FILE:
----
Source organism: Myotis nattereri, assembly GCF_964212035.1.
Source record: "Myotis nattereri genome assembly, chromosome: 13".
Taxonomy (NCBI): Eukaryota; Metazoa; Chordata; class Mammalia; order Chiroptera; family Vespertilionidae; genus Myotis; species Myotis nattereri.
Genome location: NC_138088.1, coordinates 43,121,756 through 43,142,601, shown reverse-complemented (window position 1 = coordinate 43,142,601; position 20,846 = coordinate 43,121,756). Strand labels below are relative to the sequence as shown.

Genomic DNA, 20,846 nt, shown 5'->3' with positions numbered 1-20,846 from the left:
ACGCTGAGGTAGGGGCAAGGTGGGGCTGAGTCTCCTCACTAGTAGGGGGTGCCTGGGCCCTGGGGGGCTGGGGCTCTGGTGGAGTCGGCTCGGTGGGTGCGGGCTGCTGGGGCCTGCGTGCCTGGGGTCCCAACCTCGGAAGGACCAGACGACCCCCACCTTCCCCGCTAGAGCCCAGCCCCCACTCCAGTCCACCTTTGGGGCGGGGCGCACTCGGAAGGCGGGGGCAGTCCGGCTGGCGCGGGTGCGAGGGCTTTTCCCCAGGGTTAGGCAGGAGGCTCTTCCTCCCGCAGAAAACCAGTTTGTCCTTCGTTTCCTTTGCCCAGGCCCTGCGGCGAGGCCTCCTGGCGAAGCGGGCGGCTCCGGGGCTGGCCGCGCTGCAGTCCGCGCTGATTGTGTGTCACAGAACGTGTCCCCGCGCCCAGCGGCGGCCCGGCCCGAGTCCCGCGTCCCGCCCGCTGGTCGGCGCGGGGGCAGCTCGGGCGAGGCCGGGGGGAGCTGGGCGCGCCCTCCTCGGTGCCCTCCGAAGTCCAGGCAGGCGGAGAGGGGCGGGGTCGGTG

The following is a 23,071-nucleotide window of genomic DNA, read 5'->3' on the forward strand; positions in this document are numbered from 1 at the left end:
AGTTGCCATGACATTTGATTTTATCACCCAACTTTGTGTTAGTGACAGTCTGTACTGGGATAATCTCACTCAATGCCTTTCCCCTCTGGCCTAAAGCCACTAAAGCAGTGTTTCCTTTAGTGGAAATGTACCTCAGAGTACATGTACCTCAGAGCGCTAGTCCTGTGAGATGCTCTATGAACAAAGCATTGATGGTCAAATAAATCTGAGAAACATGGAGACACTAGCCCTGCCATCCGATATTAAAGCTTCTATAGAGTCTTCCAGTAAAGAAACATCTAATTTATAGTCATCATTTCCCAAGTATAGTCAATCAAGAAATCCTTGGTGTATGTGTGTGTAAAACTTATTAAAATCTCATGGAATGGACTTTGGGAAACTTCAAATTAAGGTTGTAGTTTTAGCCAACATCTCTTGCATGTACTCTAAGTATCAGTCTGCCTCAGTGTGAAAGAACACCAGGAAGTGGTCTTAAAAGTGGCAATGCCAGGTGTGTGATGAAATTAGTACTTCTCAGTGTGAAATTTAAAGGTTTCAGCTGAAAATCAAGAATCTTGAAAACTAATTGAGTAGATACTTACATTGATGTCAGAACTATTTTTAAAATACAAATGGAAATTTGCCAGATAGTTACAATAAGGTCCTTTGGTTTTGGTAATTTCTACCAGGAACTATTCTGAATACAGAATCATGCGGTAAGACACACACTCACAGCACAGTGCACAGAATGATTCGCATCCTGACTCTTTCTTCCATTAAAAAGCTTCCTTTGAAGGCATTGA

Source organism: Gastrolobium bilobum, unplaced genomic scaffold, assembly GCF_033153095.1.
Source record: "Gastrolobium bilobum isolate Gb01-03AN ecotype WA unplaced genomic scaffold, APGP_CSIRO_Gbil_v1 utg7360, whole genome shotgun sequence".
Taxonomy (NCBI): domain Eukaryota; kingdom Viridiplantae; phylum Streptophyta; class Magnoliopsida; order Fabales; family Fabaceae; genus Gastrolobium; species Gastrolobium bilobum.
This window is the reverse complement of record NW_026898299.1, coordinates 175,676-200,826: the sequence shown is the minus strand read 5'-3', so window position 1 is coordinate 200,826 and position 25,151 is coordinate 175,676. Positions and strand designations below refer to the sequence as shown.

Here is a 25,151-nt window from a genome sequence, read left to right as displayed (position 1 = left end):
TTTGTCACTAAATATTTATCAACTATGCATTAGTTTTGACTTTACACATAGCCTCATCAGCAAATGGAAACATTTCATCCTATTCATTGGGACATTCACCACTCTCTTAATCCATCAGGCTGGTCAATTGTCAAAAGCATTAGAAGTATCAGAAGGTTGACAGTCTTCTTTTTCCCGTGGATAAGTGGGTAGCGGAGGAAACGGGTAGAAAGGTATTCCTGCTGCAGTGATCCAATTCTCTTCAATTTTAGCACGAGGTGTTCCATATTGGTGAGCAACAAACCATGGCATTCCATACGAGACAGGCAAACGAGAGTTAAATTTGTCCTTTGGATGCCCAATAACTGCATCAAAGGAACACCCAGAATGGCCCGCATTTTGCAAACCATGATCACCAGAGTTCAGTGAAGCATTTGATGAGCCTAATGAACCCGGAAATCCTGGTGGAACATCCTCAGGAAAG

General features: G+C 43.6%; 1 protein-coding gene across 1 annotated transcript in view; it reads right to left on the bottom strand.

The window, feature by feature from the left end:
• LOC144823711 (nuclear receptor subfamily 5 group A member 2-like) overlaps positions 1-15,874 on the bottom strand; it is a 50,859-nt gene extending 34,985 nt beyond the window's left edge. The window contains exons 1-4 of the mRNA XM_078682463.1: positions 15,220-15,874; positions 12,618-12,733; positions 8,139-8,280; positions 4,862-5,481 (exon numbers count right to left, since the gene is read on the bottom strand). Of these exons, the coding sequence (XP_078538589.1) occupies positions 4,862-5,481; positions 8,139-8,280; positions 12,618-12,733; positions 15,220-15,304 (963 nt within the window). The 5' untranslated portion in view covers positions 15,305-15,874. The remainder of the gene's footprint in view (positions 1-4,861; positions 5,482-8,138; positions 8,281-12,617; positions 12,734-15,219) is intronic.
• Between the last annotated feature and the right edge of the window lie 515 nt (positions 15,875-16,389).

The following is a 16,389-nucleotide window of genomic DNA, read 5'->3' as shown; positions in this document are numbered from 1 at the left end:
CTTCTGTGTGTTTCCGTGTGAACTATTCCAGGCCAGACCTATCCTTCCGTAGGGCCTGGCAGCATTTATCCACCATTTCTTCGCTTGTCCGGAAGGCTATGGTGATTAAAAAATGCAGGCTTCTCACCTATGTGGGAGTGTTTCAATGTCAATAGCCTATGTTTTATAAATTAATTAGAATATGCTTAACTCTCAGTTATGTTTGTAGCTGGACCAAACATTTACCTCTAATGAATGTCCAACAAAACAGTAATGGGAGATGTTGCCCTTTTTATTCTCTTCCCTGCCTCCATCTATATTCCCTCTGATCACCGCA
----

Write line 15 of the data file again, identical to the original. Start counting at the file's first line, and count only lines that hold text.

General features: G+C 43.6%; 1 protein-coding gene across 1 annotated transcript in view; it reads right to left on the bottom strand.